As the Trump administration contemplates border wall prototypes and dissolving the decades-old North American Free Trade Agreement (NAFTA), China is taking a decidedly different approach to relations with Mexico. In recent months, Beijing has launched an unprecedented charm offensive south of the Rio Grande. In addition to a series of new investments, and renewed talk of a bilateral trade pact, China invited Mexico as one of five nations to consider a “BRICS plus” arrangement, which would add new members of the global South to the now five-country grouping.
If the past decade was “a period of strategic opportunity” for China’s own development, based on a favorable external environment and the country’s growing economic competitiveness, the current one would also seem an auspicious moment for Beijing.
The range of policies emanating from Washington, in particular, has set an especially low bar for China in Latin America and other regions. In the case of Mexico, the U.S. president’s inflammatory rhetoric, the wall debate, and the recent move against the Deferred Action for Childhood Arrivals, which largely affects those of Mexican descent, are hastening Mexico’s diversification of its political and economic partnerships.
According to Maria Cristina Hernandez Zermeño, Director General for Asia and Oceania and Multinational Organizations at the Mexican Economy Ministry, who spoke at an October 2017 forum on Mexico-Japan relations, “Mexico is now orienting its economic efforts to diversify its ties with other economic poles.” The Director General explained that although U.S.-Mexico ties remain strong, the Asian region—especially China, Japan, and Korea—will be a key partner for Mexico in the coming years. Jorge Lomónaco, Mexico’s ambassador to the Organization of American States, made similar remarks during the Mexican Senate’s “Priorities in the 2017 Multilateral Agenda” forum, noting that Mexico is looking “for new strategic partners…to push forward those initiatives that reflect nationalinterests and priorities…”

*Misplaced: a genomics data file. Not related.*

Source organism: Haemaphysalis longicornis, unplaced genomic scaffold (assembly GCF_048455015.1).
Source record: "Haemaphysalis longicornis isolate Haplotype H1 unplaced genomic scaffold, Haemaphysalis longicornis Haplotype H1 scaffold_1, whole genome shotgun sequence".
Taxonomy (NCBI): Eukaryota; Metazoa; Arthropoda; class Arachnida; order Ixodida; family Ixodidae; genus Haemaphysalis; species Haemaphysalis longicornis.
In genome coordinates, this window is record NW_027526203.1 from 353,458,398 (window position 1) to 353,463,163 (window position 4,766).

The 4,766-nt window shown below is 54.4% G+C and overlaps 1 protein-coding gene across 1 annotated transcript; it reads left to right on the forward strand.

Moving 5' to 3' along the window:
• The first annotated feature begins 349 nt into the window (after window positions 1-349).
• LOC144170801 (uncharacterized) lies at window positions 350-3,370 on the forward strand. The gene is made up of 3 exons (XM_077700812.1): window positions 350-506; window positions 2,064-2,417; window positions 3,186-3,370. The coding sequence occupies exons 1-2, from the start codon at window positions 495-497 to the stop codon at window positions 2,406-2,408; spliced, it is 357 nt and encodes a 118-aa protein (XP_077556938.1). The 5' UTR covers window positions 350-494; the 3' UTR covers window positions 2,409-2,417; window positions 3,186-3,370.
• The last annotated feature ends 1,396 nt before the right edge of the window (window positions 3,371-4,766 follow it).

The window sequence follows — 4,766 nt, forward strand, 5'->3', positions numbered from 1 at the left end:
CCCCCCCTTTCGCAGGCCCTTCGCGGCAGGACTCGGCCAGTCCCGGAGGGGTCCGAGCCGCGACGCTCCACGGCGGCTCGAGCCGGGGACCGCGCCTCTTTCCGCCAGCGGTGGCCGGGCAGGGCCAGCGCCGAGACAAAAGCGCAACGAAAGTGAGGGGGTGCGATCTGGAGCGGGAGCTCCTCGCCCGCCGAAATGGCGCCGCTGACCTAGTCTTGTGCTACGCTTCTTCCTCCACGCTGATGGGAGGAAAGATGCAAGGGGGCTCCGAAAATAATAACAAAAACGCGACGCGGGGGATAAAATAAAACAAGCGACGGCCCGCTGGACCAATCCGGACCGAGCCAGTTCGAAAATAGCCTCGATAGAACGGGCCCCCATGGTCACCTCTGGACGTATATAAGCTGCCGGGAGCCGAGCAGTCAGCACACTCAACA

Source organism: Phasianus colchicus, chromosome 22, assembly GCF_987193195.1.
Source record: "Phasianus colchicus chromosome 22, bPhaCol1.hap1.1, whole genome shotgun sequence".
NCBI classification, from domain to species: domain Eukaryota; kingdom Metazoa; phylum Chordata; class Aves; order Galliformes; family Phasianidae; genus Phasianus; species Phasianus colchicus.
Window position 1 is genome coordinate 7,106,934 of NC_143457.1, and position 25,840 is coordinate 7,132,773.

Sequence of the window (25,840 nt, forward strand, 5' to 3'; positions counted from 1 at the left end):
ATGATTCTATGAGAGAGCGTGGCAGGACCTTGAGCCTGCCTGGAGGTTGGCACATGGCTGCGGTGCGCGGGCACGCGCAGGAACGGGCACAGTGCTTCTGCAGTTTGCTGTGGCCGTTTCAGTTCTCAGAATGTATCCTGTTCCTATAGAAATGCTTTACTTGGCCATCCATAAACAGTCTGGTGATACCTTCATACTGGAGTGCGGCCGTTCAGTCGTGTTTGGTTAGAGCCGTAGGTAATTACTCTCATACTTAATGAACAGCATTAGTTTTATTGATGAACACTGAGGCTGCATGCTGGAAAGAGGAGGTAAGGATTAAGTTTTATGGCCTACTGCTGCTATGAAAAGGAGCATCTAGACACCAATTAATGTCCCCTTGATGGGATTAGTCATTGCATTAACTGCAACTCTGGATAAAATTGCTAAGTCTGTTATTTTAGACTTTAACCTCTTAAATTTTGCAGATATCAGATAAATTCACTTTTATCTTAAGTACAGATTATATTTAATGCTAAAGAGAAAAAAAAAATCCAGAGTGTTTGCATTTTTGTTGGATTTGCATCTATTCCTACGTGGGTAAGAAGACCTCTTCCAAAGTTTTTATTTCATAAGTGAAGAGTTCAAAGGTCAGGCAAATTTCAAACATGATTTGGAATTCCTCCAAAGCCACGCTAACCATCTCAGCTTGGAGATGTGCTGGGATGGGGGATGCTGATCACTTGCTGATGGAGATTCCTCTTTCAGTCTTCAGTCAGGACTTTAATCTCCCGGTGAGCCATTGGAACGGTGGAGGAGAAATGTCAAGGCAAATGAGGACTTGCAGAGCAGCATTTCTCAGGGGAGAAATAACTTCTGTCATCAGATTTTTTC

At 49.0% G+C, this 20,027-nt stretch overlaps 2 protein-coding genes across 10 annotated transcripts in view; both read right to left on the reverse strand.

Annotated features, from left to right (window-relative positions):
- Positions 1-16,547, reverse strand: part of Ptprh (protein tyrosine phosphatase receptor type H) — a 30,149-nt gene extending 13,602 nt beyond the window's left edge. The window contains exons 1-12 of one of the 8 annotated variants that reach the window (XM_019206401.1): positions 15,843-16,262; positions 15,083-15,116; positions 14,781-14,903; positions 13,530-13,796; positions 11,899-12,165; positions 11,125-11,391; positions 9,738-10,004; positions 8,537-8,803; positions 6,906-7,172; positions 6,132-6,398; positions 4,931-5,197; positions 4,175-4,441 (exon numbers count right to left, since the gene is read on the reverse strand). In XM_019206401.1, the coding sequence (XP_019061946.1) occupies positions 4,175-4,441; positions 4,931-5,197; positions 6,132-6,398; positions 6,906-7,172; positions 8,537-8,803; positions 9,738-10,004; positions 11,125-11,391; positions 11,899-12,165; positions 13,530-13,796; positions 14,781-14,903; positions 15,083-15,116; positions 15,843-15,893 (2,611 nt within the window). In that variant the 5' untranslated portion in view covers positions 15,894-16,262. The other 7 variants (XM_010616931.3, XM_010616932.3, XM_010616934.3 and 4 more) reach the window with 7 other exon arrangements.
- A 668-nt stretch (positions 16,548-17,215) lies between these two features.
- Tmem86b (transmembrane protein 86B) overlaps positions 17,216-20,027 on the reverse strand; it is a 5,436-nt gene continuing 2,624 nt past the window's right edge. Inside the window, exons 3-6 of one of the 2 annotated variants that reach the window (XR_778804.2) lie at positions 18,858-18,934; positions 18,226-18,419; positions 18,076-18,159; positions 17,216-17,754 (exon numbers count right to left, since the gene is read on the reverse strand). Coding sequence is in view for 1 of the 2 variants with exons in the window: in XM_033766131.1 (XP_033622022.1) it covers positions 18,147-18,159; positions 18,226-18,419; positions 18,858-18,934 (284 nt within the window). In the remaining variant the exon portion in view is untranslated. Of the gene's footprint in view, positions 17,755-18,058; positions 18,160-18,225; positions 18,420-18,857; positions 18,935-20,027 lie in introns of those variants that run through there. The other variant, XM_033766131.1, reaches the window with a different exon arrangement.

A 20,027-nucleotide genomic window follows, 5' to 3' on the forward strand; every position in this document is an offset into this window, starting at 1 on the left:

As Mexico rethinks its international partnerships, Beijing is looking to fill likely voids. In the past few months alone, Chinese leaders have approached Mexico with a series of diplomatic offerings. In addition to extending Mexico an invitation to September’s BRICS Summit, China also alluded to Mexico’s key role in its Belt and Road Initiative (BRI), even though BRI maps don’t yet formally include the Latin American region. Mexico, as Chinese President Xi Jinping explained in September, is an “important pivot of the natural extension of Belt and Road construction in Latin America.”
China also recently proposed advancing the current China-Mexico Comprehensive Strategic Partnership to “a new situation with all-round cooperation.” In Chinese political speak, this shift would position the China-Mexico relationship alongside China’s ties to Germany, a historically robust relationship that might also be strengthening amid frustrations over Trump administration policy.
The numerous deals inked by China and Mexico in the past two years also point to warming relations. While in Hangzhou in September, Mexican President Enrique Peña Nieto signed an agreement with Alibaba Group Holding, Ltd. to feature Mexican products on the company’s e-commerce platform. Alibaba’s Jack Ma, who has become a de facto economic envoy for China, also promised to train Mexican entrepreneurs and improve Mexican logistics.
In addition to the Alibaba deal, Chinese national oil company CNOOC made headlines when it won rights to develop two deep-water blocs in Mexico’s Perdido Fold Belt in late 2016. And Mexico’s Giant Motors, which is partially owned by billionaire Carlos Slim’s Grupo Financiero Inbursa, signed a deal in early 2017 with Anhui Jianghuai Automobile (JAC Motors) to jointly invest approximately $200 million to build JAC model SUVs in Hidalgo, Mexico. China Southern Airlines will also strengthen ties with a first-ever flight to Mexico, which connects the southern metropolis of Guangzhou to Mexico City through Vancouver. Connections are otherwise limited to AeroMexico’s Mexico City to Shanghai route and Cathay Pacific freight service.
Prospects for enhanced China-Mexico ties are also presumably bolstered by recent developments in the trade relationship. Mexico’s extensive trade deficit with China has been a sticking point for Mexican policymakers for decades, but the trade dynamic is improving somewhat, according to reports from the Chinese Ministry of Commerce. Bilateral trade in goods increased by $1.78 billion, or 5 percent, between the first half of 2016 and the same period in 2017, reaching a total of $37.3 billion. In addition, due to growth in Chinese imports from Mexico, the South American nation’s $30 billion trade deficit with China reportedly shrunk over the past two years.